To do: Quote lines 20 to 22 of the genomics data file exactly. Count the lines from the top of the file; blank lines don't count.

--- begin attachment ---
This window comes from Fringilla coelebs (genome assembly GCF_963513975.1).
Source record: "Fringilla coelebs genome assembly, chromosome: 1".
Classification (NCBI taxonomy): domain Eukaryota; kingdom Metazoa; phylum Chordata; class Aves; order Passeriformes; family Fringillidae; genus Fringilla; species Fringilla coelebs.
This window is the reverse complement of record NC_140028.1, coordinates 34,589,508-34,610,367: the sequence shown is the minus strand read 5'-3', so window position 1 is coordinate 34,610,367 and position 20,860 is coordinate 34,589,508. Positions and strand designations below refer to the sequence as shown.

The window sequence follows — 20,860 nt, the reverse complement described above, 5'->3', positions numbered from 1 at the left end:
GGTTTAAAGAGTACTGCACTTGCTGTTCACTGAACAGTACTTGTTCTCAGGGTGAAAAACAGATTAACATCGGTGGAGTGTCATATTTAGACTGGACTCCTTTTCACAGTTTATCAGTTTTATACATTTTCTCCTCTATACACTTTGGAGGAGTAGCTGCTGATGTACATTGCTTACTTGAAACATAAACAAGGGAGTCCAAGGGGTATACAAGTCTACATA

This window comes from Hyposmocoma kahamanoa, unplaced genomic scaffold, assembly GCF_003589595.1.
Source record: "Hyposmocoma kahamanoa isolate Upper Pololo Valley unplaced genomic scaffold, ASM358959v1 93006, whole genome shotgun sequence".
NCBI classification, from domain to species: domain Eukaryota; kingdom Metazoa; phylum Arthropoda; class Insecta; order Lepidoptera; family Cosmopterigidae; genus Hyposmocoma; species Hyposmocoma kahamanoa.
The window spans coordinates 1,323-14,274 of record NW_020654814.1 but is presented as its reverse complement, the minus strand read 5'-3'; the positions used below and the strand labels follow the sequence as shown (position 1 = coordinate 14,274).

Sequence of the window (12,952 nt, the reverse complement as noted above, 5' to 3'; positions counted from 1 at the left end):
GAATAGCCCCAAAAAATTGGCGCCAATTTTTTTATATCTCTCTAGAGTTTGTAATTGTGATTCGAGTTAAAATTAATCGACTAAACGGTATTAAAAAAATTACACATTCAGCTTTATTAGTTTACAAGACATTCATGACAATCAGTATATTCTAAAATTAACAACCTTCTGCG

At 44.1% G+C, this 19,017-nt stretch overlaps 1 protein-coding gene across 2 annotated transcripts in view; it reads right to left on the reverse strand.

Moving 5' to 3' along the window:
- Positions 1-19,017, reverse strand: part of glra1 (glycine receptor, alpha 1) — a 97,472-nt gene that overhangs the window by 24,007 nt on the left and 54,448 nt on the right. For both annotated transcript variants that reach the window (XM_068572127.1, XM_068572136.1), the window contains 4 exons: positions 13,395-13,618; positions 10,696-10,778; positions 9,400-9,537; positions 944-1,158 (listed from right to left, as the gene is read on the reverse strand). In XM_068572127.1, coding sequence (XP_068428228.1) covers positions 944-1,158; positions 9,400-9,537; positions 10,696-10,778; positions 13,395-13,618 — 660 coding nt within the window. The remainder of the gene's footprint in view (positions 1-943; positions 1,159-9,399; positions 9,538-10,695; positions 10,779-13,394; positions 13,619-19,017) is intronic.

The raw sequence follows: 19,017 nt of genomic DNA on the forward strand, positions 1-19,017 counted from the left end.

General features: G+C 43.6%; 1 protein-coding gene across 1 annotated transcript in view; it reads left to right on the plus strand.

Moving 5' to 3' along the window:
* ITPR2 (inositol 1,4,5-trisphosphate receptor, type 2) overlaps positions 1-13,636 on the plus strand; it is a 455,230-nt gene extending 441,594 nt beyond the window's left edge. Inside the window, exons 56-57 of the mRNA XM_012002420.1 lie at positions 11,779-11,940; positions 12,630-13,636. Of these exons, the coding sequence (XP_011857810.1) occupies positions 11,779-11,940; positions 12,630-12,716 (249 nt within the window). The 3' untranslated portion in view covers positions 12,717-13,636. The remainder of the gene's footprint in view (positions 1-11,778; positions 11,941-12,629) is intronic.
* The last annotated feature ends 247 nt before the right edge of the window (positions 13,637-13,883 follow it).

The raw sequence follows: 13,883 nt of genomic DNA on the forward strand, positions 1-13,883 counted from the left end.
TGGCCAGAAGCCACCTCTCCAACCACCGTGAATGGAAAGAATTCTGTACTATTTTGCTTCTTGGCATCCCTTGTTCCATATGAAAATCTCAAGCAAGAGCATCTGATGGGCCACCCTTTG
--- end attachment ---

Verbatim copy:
* The last annotated feature ends 247 nt before the right edge of the window (positions 13,637-13,883 follow it).

The raw sequence follows: 13,883 nt of genomic DNA on the forward strand, positions 1-13,883 counted from the left end.
TGGCCAGAAGCCACCTCTCCAACCACCGTGAATGGAAAGAATTCTGTACTATTTTGCTTCTTGGCATCCCTTGTTCCATATGAAAATCTCAAGCAAGAGCATCTGATGGGCCACCCTTTG